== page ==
of James Stewart
The Probationer, 1860 - 1865
The rheological CourseA Rale Man
In the PulpitHis HearersHis Favourite Books.
I cant feed people on stale bread.
I have not dealt in missionary pastry only, but in the bread of life.Coillard.
Study to show thyself approved unto
God, a workman that needeth not to be ashamed, rightly dividing the word
of truth. St. Paul to Timothy.
SCOTTISH Presbyterianism demands a
longer education for the Christian ministry than any other Church, ancient
or modern, has done. The Free Church of Scotland from the first duly
appreciated sacred learning, and appointed an ampler curriculum of study
than has been adopted by any other Presbyterian denomination. Its students
had to spend at least four years at the University, and then other four at
the Divinity Hall. The students did not complain of these eight long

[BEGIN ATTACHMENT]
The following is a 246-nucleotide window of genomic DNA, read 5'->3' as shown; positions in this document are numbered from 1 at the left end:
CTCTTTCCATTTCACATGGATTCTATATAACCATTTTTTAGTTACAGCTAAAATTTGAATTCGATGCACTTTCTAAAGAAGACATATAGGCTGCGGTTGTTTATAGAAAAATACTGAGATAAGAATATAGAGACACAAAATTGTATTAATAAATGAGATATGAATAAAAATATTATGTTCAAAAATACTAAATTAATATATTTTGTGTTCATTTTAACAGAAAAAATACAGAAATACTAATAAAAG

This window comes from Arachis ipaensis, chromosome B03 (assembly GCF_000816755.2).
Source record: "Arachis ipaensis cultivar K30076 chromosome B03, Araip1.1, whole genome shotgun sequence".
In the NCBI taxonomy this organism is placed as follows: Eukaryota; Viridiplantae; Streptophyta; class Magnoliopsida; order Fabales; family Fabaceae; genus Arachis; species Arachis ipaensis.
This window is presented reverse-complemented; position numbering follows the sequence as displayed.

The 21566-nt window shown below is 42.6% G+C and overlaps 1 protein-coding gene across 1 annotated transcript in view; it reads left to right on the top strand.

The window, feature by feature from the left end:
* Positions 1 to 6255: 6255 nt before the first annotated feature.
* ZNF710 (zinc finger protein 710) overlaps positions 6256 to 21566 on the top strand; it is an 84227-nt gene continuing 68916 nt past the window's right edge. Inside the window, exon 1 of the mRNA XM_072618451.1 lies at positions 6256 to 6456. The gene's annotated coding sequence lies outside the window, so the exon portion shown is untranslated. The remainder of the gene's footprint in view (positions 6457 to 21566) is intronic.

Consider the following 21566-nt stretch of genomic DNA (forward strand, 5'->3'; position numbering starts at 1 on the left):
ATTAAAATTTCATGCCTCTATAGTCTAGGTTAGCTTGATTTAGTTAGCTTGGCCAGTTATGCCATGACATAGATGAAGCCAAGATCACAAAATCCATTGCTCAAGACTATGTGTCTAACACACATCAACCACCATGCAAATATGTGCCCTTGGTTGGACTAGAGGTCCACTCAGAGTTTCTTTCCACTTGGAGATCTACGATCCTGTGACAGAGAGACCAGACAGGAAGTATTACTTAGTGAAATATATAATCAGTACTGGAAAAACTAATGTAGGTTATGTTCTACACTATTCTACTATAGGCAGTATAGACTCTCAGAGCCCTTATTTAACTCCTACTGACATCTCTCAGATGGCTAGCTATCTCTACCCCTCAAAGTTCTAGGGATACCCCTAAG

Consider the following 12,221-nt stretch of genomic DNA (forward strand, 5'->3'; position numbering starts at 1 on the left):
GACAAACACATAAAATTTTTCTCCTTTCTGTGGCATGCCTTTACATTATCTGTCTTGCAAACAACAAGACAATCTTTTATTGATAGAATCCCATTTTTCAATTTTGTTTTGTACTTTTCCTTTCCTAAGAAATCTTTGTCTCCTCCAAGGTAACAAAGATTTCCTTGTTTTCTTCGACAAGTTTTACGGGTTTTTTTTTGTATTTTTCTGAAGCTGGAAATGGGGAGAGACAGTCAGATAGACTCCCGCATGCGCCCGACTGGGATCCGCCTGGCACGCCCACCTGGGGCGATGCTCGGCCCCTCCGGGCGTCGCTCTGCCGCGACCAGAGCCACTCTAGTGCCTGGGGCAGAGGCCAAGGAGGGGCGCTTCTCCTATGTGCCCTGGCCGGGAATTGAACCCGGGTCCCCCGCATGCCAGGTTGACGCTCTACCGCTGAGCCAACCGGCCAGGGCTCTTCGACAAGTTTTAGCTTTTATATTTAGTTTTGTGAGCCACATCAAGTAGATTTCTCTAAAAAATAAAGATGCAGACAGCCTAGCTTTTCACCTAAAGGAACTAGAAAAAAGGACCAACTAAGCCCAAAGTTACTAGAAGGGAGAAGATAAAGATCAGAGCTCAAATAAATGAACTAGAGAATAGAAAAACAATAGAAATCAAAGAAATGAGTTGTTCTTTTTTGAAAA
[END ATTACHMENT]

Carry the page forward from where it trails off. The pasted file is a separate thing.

years, for when it was proposed to shorten the Divinity course to three
years, they petitioned against the change.
If he pass the appointed
examinations and trials, the Scottish student of Divinity, a few weeks
after leaving the Hall, is licensed to preach the gospel. He is then
called a probationer, a licentiate, or a preacher.
But James Stewart was never a
probationer in the ordinary sense, for he was never on probation as a
candidate for a pastoral charge. He was licensed early in z86o, and the
following five years were crowded with varied activities. During four of
these five years he preached regularly in several congregations for
periods ranging from one month to a year. From 1859 to 1861 and from 1864
to 1866 he took the full course of medical study. During two of these
years he was also secretary in the Cardross case, in which the Church was
brought into the Law Courts. He thus became acquainted with leading
churchmen, and gained a knowledge of Civil and Church Law.
The record of his activities in his
probationer days is not yet complete, for in 1860 and 1861 he originated
the movement which secured the planting of Livingstonia, and between 1862and 1864 he explored a large part of Central Africa.